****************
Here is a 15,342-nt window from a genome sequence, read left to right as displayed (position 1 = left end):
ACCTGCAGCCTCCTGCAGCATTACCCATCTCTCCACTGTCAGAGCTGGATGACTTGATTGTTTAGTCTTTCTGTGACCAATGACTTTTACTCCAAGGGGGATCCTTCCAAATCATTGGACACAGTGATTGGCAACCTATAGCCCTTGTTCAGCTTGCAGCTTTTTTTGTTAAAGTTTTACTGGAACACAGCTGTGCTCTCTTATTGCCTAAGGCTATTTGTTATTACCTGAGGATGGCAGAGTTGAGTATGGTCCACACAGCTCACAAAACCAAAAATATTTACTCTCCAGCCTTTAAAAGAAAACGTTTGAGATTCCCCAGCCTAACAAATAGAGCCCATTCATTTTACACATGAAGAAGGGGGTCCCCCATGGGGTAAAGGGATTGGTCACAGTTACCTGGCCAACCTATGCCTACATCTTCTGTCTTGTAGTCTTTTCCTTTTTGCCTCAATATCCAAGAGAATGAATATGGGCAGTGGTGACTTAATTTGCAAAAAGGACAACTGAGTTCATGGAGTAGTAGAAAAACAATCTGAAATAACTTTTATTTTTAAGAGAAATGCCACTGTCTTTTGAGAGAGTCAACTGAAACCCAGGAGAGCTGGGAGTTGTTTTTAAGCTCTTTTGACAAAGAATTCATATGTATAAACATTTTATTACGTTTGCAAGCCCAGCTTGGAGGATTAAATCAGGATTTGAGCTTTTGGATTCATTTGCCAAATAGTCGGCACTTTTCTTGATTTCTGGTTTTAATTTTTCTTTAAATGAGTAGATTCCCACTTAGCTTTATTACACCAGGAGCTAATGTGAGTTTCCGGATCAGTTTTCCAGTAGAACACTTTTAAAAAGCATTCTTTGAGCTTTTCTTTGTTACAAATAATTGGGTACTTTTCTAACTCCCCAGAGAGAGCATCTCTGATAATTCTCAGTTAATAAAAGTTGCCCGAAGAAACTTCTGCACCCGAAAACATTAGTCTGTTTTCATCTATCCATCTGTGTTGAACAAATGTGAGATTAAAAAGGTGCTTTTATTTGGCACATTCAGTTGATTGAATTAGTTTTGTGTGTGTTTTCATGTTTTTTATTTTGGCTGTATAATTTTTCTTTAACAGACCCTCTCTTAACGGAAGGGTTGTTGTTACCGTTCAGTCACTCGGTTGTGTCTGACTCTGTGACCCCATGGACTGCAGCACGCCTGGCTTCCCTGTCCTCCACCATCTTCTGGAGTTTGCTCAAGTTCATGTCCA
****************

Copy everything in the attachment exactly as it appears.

Here is a 15,342-nt window from a genome sequence, read left to right as displayed (position 1 = left end):
ACCTGCAGCCTCCTGCAGCATTACCCATCTCTCCACTGTCAGAGCTGGATGACTTGATTGTTTAGTCTTTCTGTGACCAATGACTTTTACTCCAAGGGGGATCCTTCCAAATCATTGGACACAGTGATTGGCAACCTATAGCCCTTGTTCAGCTTGCAGCTTTTTTTGTTAAAGTTTTACTGGAACACAGCTGTGCTCTCTTATTGCCTAAGGCTATTTGTTATTACCTGAGGATGGCAGAGTTGAGTATGGTCCACACAGCTCACAAAACCAAAAATATTTACTCTCCAGCCTTTAAAAGAAAACGTTTGAGATTCCCCAGCCTAACAAATAGAGCCCATTCATTTTACACATGAAGAAGGGGGTCCCCCATGGGGTAAAGGGATTGGTCACAGTTACCTGGCCAACCTATGCCTACATCTTCTGTCTTGTAGTCTTTTCCTTTTTGCCTCAATATCCAAGAGAATGAATATGGGCAGTGGTGACTTAATTTGCAAAAAGGACAACTGAGTTCATGGAGTAGTAGAAAAACAATCTGAAATAACTTTTATTTTTAAGAGAAATGCCACTGTCTTTTGAGAGAGTCAACTGAAACCCAGGAGAGCTGGGAGTTGTTTTTAAGCTCTTTTGACAAAGAATTCATATGTATAAACATTTTATTACGTTTGCAAGCCCAGCTTGGAGGATTAAATCAGGATTTGAGCTTTTGGATTCATTTGCCAAATAGTCGGCACTTTTCTTGATTTCTGGTTTTAATTTTTCTTTAAATGAGTAGATTCCCACTTAGCTTTATTACACCAGGAGCTAATGTGAGTTTCCGGATCAGTTTTCCAGTAGAACACTTTTAAAAAGCATTCTTTGAGCTTTTCTTTGTTACAAATAATTGGGTACTTTTCTAACTCCCCAGAGAGAGCATCTCTGATAATTCTCAGTTAATAAAAGTTGCCCGAAGAAACTTCTGCACCCGAAAACATTAGTCTGTTTTCATCTATCCATCTGTGTTGAACAAATGTGAGATTAAAAAGGTGCTTTTATTTGGCACATTCAGTTGATTGAATTAGTTTTGTGTGTGTTTTCATGTTTTTTATTTTGGCTGTATAATTTTTCTTTAACAGACCCTCTCTTAACGGAAGGGTTGTTGTTACCGTTCAGTCACTCGGTTGTGTCTGACTCTGTGACCCCATGGACTGCAGCACGCCTGGCTTCCCTGTCCTCCACCATCTTCTGGAGTTTGCTCAAGTTCATGTCCA